Price from £22,800
Target Price £22,758
Euro NCAP rating Not yet tested under post-2009 system
The S-Max explodes the myth that driving an MPV means giving up on driving enjoyment. As well as being extremely spacious and practical, it’s so nimble that it feels like a much smaller car to drive. The rearmost seats are a bit awkward to raise and lower but they’re pretty roomy, although adults may find their low-slung position a bit awkward; bear in mind, too, that there are no airbags back here (meanwhile, you'll need to pay extra for the option to switch off the front passenger airbag).
The front five seats are wide and spacious, however, and in five-seat mode the boot is huge. Even with all seven seats up its cargo capacity rivals that of some small family cars. The three middle-row seats, which are virtually the same size, slide and recline independently. They each have Isofix, though unusually without top-tether points.
The S-Max is otherwise very well equipped, and all engines bar the smallest diesel are strong and quiet. Note that S-Max’s sporty edge means the suspension is a bit firm.
Price from £23,770
Target Price £21,991
Euro NCAP rating Five stars; child safety 80%
The Seat Alhambra is a brilliant family MPV. To start with, it’s massive inside: the rear seats can fit five adults in genuine comfort, with the three individually-sliding and reclining seats across the middle row all being the same generous size. All the rear seat have Isofix, and there are curtain airbags along the full length of the cabin.
With the rearmost seats folded flat, the boot is incredibly long and wide. Even with the seats in use it beats most rivals for space. Collapse all five rear seats and you get a flat-floored van. There’s also loads of cabin stowage for the messiest family’s bits and bobs.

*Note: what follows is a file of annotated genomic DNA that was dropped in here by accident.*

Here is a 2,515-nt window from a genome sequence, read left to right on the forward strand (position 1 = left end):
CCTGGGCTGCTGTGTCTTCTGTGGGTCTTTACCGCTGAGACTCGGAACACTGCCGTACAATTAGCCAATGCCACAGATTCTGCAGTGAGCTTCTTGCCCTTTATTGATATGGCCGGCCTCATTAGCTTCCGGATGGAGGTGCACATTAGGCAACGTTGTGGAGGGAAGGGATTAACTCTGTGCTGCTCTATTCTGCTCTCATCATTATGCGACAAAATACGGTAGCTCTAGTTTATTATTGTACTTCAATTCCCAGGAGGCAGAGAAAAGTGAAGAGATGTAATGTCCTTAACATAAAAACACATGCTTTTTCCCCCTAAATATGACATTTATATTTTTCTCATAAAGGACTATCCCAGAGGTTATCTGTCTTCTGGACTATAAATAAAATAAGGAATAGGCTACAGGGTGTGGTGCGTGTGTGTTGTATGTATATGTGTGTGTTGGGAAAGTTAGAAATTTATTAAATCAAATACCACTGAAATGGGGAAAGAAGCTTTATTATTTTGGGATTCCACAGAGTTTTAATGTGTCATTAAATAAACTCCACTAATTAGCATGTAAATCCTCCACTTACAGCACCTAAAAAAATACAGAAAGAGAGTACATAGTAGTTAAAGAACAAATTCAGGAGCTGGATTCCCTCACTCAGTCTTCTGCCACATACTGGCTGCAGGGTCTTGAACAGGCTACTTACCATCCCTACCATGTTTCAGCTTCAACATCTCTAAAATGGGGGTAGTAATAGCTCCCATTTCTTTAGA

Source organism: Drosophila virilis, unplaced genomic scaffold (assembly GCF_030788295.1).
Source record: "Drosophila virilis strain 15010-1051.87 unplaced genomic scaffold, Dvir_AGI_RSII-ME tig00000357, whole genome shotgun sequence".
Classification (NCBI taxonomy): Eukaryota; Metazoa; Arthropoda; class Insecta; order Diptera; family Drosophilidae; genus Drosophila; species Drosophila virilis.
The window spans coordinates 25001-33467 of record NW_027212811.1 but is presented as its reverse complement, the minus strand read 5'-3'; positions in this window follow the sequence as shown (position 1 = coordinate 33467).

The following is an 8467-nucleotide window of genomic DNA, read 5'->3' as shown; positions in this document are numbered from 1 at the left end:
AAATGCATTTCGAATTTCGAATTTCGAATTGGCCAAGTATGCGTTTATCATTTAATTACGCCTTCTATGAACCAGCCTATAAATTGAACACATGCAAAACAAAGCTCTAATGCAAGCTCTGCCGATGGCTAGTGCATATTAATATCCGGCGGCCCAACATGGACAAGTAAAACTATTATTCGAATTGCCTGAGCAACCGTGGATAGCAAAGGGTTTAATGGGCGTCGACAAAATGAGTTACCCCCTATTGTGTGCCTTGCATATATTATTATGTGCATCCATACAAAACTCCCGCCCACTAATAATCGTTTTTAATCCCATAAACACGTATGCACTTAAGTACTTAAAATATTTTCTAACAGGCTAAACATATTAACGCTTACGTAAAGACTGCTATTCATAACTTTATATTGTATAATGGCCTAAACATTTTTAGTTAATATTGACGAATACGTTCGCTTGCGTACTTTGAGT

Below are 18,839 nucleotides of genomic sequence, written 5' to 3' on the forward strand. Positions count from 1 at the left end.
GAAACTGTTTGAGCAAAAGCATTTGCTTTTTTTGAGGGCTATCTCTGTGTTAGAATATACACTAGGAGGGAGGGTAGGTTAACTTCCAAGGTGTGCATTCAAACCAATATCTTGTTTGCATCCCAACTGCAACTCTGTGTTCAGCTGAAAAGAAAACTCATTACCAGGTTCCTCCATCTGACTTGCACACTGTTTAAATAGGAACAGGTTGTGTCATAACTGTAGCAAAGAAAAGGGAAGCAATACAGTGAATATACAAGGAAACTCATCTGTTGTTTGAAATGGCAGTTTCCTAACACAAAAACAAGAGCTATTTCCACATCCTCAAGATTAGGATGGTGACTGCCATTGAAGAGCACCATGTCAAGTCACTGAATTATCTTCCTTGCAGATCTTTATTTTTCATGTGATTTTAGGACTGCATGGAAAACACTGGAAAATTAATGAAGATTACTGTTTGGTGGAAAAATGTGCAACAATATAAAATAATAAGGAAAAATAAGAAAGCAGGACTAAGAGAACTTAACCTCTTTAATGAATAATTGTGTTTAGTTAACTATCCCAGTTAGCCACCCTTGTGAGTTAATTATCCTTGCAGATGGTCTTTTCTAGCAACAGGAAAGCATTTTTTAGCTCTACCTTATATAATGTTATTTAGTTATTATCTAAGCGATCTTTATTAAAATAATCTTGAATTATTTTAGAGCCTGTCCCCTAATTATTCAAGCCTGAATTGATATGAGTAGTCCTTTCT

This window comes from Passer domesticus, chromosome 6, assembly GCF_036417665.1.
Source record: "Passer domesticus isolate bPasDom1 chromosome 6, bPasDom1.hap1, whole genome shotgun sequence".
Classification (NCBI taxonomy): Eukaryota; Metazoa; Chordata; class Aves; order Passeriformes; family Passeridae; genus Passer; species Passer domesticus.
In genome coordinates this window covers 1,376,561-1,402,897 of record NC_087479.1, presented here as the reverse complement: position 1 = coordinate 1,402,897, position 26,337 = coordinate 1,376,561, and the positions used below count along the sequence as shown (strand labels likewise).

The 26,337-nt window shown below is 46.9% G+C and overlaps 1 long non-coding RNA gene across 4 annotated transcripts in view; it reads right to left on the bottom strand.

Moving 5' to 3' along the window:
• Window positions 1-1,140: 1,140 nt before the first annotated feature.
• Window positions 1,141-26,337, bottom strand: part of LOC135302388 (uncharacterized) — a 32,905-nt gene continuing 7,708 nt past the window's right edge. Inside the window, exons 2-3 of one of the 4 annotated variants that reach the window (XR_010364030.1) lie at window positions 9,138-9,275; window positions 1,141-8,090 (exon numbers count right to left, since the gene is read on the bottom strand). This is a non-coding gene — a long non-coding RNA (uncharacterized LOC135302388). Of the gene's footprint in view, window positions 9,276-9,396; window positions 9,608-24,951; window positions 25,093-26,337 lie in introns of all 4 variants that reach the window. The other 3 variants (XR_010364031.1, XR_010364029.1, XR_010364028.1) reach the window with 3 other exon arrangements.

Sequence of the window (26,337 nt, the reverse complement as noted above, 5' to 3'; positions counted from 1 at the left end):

The Alhambra is a big car, but its sliding rear doors mean access to the cabin is always easy, even in the supermarket car park.
The Alhambra is a pleasure to drive, with smooth, economical engines, a comfortable ride, responsive and a hushged habin. It's also cheaper than its Volkswagen counterpart, the Sharan – and it’s our 2013 MPV of the year.
Price from £24,955
Target Price from £22,269
Euro NCAP rating Not tested under post-2009 system
Like the Seat Alhambra, the Ford Galaxy majors on people space, with enough room for seven adults to sit in comfort. With seven seats up, the boot is a short but very tall and wide space; drop the rearmost seats, though, and it’s vast. The procedure is a bit convoluted and can require a bit of strength, but it’s simple enough.
While they don’t have Isofix points, the rearmost seats do benefit from curtain airbags that run the length of the car. All three middle seats individually slide and recline and have Isofix. Bear in mind, though, that your dealer may charge you £200-£300 for the option to switch off the front passenger airbag, but otherwise every model of Galaxy is very well equipped.
Go for one of the stronger diesel engines if you’ll be carrying seven adults often; this will also add to the pleasure of driving the Galaxy, which is surprisingly nimble around town, and smooth and quiet on the motorway.
If you drive seven-up only occasionally, consider the Ford S-Max, which is only a bit smaller and over £2500 cheaper.
Price from £26,695
Target Price from £24,857
Euro NCAP rating Five stars; child safety 89%